Ceviche is very traditional (shrimp ceviche is especially popular), as are soups and stews.Indigenous peoples in Ecuador, or Native Ecuadorians, are the groups of people who were present in what became Ecuador when Europeans arrived.
Afro-Ecuadorian, people of Spanish descent, and others make up the remaining 20 percent.
There are different theories about how the Americas became populated.
The prevailing theory, the Land Bridge Theory, holds that the first inhabitants of Americas migrated from Asia across the Beringia.
According to this theory, the first inhabitants of South America arrived from North America via the Panamanian isthmus.
Ecuador is blessed with a diversity of native ingredients, thanks to its geography.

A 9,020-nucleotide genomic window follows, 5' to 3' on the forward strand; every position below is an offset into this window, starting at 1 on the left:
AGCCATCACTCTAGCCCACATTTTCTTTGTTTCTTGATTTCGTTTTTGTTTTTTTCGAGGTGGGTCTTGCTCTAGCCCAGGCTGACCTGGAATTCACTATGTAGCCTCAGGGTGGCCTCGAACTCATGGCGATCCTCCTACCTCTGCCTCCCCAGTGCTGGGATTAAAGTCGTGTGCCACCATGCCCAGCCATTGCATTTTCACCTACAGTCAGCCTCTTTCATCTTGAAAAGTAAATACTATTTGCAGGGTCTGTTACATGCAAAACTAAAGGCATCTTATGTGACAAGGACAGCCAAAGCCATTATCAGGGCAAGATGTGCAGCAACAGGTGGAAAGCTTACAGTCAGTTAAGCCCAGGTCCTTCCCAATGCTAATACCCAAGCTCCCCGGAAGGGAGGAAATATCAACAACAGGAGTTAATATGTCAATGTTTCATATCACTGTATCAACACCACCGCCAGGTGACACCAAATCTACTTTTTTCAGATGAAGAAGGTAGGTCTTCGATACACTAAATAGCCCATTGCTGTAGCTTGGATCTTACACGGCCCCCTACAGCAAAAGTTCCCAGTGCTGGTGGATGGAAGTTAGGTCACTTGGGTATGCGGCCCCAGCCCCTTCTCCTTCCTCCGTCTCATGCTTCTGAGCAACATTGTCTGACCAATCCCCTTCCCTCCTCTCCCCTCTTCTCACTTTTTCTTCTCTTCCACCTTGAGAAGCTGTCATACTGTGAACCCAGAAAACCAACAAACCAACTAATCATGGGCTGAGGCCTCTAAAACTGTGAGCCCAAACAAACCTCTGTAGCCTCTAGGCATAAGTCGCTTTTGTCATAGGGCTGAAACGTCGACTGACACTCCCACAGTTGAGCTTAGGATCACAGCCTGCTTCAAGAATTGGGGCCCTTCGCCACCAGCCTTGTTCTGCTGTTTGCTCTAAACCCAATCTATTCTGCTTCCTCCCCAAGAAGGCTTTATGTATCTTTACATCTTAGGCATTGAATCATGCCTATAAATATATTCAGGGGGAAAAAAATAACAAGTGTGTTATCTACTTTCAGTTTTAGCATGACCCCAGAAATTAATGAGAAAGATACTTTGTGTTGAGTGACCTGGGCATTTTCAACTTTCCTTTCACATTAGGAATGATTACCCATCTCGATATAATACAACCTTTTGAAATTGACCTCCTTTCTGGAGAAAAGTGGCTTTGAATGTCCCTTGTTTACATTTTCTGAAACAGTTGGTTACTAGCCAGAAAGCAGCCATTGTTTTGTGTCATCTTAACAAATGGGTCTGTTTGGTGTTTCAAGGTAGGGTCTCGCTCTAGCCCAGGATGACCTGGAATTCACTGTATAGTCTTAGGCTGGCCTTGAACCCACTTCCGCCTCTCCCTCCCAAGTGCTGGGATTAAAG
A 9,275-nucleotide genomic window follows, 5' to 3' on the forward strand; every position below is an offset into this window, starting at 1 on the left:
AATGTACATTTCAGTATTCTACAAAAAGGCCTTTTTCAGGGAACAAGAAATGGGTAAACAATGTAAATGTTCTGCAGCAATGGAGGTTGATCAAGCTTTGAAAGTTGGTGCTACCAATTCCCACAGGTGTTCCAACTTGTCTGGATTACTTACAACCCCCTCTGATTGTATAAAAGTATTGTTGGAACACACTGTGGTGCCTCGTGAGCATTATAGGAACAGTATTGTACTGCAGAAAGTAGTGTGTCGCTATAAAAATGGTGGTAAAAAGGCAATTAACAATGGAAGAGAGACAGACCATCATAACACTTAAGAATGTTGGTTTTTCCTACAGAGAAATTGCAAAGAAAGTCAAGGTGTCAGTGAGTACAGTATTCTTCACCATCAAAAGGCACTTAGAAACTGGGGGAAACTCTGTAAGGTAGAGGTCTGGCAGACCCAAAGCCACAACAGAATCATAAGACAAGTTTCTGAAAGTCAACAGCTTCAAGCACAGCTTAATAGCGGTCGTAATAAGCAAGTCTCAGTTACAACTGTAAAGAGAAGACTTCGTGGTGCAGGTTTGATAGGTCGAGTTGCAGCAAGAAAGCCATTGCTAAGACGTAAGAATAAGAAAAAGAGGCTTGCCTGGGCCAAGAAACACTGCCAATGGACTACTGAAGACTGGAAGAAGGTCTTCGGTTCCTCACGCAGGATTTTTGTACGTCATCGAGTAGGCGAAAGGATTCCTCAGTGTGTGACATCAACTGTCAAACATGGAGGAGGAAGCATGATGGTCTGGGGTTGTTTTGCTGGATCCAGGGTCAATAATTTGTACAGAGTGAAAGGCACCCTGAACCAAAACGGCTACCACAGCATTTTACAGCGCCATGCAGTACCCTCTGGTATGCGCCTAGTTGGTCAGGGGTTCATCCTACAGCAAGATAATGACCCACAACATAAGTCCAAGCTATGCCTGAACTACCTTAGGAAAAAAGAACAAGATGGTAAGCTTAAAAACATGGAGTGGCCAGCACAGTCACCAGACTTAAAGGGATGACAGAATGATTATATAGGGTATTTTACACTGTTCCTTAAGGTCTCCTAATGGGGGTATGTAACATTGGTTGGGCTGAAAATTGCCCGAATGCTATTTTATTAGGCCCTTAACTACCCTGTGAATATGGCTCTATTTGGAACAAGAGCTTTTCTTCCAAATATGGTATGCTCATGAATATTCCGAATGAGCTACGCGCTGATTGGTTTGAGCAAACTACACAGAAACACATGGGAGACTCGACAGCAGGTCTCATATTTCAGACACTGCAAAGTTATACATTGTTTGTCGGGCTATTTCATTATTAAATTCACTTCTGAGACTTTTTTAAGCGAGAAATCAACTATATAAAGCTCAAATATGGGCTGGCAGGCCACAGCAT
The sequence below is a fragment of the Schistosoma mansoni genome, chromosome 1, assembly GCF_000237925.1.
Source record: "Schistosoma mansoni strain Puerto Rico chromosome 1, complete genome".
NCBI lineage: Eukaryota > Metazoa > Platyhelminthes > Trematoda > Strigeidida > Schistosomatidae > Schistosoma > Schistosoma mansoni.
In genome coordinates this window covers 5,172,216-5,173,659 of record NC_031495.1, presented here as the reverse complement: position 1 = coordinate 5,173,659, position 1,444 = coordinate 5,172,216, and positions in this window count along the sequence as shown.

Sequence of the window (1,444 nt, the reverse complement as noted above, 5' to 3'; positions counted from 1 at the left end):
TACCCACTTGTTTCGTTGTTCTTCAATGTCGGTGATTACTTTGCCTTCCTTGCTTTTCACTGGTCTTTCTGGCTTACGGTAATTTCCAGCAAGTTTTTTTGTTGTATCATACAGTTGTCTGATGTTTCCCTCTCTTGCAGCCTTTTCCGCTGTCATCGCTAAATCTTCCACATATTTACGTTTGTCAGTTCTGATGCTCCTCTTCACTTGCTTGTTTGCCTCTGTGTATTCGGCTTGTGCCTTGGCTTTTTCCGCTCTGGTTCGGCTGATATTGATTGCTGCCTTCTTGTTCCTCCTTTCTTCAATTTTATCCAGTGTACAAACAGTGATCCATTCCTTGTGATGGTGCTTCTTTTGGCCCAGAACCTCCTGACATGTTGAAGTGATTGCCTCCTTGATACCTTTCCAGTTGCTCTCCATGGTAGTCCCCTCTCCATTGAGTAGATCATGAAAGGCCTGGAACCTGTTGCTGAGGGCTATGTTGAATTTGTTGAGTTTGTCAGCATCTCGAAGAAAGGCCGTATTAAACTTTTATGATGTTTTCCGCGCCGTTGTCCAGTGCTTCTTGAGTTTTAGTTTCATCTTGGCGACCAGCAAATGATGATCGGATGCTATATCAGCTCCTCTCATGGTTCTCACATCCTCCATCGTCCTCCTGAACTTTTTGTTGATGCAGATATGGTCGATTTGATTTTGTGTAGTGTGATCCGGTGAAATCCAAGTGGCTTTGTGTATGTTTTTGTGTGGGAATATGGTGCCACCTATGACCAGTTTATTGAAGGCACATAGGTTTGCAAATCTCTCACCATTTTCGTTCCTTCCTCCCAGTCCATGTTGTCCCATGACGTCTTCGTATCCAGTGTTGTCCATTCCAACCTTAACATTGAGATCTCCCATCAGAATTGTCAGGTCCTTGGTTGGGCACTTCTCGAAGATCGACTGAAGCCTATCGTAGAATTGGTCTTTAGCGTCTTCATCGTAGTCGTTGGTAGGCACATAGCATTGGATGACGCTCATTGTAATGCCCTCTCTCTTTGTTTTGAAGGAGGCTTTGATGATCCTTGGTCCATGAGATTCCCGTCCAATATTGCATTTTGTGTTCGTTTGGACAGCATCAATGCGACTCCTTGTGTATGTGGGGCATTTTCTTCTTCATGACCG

Ecuador has a large coastal region, so seafood is abundant.There's a mountainous strip in the middle of the country, where traditional Andean crops such as potatoes (many different native varieties), and grains such as quinoa and corn are cultivated. Potatoes, yuca, rice, beans, plantains, seafood, chicken, beef and pork are all staples of the Ecuadorian diet.Aji, a spicy chile pepper hot sauce, seasons everything.Other theories hold that the first humans to reside in the Americas came across the Pacific Ocean from Oceania or across the Atlantic Ocean from Europe.While archaeologists have proposed different temporal models at different times, the schematic currently in use divides prehistoric Ecuador into five major time periods: Lithic, Archaic, Formative, Regional Development, and Integration.These time periods are determined by the cultural development of groups being studied, and are not directly linked to specific dates, e.g. The Lithic period encompasses the earliest stages of development, beginning with the culture that migrated into the American continents and continuing until the Late Pleistocene or Early Holocene.